June 14, 1915 - New York,
New York! - Part I
---- 8:15 PM, New York harbor
As Strassburg crept towards her berth at the HAPAG terminal, Kommodore
von Hoban continued to be amazed at the massive metropolitan area he could
glimpse, and the industrial might that was displayed for all the world
to see. The city spread up the river valley and on the other side of the
various rises of land he could see. Smoke, the badge and bane of heavy
industry, plumed into the sky from countless sources everywhere. The city
appeared to have no end, as far as he could discern, and what he had seen
already made it the equal of Berlin. And this was not even the American
Up one finger of the great harbor was the United States Naval Yard, New
York - though the USN had other yards, as well. Numerous piers had warships
tied up several deep, and the distant blocky shapes of dreadnoughts could
just be made out in the coal haze in the harbor. The big ships sported
those bizarre cable towers in the superstructure that only the USN affected.
No recognition problems there, he thought. He still shivered when he thought
how near he had come to firing on that small USN light cruiser! Of all
the Baron's strictures, that was the one most seriously emphasized. Von
Hoban swallowed yet again at how near disaster had been.
"Understand now, far better, the Baron's instructions," he muttered.
This was no colonial-provincial backwater of a nation with a third rate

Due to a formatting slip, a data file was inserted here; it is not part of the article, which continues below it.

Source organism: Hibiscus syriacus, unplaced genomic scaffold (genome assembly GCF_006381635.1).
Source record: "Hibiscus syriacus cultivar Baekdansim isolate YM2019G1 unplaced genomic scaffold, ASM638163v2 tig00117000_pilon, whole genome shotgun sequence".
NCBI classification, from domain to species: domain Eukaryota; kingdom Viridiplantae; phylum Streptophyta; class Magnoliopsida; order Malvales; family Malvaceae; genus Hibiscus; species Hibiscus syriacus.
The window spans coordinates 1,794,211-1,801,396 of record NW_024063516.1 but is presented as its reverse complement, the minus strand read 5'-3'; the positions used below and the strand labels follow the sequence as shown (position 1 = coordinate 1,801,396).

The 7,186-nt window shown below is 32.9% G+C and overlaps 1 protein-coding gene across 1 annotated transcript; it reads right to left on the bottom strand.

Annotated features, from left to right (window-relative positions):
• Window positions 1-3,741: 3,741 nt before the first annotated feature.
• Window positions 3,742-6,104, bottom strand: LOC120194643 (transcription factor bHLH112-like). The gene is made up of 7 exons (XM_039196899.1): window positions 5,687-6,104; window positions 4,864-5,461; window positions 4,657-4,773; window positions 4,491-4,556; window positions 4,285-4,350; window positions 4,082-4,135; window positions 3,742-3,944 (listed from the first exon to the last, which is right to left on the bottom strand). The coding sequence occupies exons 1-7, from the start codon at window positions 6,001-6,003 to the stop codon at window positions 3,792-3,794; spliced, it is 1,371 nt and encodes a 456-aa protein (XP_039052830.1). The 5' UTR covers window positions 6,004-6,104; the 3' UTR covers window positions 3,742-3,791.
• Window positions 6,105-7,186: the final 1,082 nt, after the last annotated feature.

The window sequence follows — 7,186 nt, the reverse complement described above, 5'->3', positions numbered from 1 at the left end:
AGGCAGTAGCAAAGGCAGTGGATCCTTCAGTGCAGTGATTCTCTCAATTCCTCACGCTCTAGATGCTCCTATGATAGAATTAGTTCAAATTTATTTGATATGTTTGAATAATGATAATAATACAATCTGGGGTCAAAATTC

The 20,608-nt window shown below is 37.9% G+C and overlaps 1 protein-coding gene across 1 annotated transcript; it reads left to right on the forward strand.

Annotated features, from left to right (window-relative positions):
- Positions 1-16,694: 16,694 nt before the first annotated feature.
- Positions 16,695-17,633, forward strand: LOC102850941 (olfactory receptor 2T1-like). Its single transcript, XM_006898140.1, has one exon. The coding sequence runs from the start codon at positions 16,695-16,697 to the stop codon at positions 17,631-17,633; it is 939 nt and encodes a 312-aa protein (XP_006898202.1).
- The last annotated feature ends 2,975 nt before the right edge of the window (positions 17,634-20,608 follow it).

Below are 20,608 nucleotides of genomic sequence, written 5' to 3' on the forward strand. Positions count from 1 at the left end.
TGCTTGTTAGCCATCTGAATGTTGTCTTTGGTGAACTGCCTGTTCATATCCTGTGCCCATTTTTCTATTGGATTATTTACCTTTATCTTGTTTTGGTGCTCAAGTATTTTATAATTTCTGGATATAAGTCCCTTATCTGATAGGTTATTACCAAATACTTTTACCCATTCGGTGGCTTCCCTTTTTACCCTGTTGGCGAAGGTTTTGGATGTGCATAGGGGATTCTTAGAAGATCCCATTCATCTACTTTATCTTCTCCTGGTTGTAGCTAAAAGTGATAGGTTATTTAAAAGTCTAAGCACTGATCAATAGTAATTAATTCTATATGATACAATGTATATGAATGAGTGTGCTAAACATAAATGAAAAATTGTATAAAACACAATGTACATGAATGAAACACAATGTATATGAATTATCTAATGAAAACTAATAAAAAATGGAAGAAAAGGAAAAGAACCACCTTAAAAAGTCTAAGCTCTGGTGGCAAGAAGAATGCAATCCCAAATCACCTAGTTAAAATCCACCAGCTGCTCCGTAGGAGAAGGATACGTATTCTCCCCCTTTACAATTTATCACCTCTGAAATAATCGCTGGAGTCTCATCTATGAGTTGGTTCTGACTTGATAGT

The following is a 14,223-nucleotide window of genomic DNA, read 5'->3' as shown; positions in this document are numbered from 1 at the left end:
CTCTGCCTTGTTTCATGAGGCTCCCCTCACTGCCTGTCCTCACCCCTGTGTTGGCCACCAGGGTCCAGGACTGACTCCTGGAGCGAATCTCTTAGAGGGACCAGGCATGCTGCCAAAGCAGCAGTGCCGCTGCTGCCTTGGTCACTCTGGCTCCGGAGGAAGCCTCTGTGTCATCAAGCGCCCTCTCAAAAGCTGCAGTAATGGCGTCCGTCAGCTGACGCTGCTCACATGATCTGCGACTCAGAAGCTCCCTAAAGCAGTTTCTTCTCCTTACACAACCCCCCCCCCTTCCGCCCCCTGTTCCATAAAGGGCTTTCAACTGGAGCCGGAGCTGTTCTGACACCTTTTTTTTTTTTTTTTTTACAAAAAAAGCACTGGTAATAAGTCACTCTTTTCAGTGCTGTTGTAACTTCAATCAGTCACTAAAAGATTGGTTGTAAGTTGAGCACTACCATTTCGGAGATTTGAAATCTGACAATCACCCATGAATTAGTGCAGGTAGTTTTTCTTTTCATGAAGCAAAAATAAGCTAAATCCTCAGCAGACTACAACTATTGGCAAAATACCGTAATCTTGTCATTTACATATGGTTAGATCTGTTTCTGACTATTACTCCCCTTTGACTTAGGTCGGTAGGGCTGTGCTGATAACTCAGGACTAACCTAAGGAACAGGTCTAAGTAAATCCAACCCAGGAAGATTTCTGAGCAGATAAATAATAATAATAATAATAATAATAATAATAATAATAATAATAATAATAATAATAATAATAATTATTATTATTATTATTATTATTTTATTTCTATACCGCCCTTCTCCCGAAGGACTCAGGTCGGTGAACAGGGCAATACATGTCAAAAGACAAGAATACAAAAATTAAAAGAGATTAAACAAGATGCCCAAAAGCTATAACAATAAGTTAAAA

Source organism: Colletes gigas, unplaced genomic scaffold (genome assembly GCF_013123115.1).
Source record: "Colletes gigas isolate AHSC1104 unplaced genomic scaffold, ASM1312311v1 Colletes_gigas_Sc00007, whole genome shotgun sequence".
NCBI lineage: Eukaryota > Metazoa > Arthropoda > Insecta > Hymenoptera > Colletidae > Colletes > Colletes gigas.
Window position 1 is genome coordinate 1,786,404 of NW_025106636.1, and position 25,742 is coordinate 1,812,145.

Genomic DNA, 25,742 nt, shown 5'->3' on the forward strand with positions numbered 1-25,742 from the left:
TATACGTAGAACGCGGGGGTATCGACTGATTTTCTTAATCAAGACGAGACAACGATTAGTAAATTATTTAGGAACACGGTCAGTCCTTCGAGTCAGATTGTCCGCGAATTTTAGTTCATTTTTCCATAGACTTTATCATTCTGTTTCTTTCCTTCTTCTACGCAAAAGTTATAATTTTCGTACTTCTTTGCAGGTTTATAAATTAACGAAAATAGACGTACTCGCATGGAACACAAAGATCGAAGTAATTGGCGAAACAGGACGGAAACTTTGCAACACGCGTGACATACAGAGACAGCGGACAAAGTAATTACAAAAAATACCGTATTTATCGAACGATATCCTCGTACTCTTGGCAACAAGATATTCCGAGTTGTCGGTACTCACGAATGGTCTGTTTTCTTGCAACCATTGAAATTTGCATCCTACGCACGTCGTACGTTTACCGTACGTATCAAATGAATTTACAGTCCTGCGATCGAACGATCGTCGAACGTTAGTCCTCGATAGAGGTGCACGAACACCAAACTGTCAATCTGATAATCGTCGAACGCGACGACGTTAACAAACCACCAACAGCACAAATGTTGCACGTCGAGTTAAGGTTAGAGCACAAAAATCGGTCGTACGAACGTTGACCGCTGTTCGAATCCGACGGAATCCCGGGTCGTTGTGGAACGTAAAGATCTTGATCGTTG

navy. This was a rising industrial giant! One already flexing his muscles
without the fetters of war or even serious enemies on his borders!
"Captain Siegmund, it appears more salutes and ceremony are ahead."
"Yes, sir," replied Siegmund, looking away from his scrutiny
of the tugs' progress. "Ah," he added, as he espied the small
knot of uniformed personnel awaiting them on the pier, "I understand.
XO, are we ready for the formalities?"
"LT Lionel," called von Hoban.
"Sir?" The young officer had initially welcomed this extra adventure,
but had begin to have his doubts a couple days ago. That was when it looked
like Strassburg was about to take on a sea of enemies. Now, he
was already beginning to play tourist, gaping at the exotic sights of
New York. Every day was a gift, he'd concluded, after his experiences
"What have you learned from the pilot?"
Lionel glanced at the heavily tanned American, almost swarthy in fact,
with deep creases in his leathery face. The truth was that the pilot had
been taciturn to the point of being effectively mute, except when giving
"Just the usual, sir. Bearings and depths, that is all."
"Hmmph, ask if there are any British, French, or other belligerent
warships in the harbor." Von Hoban had realized the port was big
enough to hide whole fleets from his view. The next 24 hours or so were
going to be complicated enough as it was.
"Aye, aye, sir."
Lionel was positive he phrased the question properly, but the old salt
just gazed at him as if he were spouting Swahili, or something. The young
German felt both his kommodore's stare and his own perspiration beginning
to bead under his arms. Eventually, the older man shrugged his shoulders,
and looked back into the harbor. Lionel suddenly had a suspicion.
"Sir, I do not think he has any knowledge of what ships are in his
harbor." The kommodore shrugged, and resumed his examination of the
group on the dock. Perhaps a tiny spark flashed in the eyes of the American
but, if so, it came and went too quickly for Lionel to be certain.
After another few minutes, there was the expected jar that shook the ship
slightly. They had eased up nicely into the fenders and linesmen went
about their tasks. Gangways were brought into position. All the normal
things that Lionel expected were going on around him; only the place was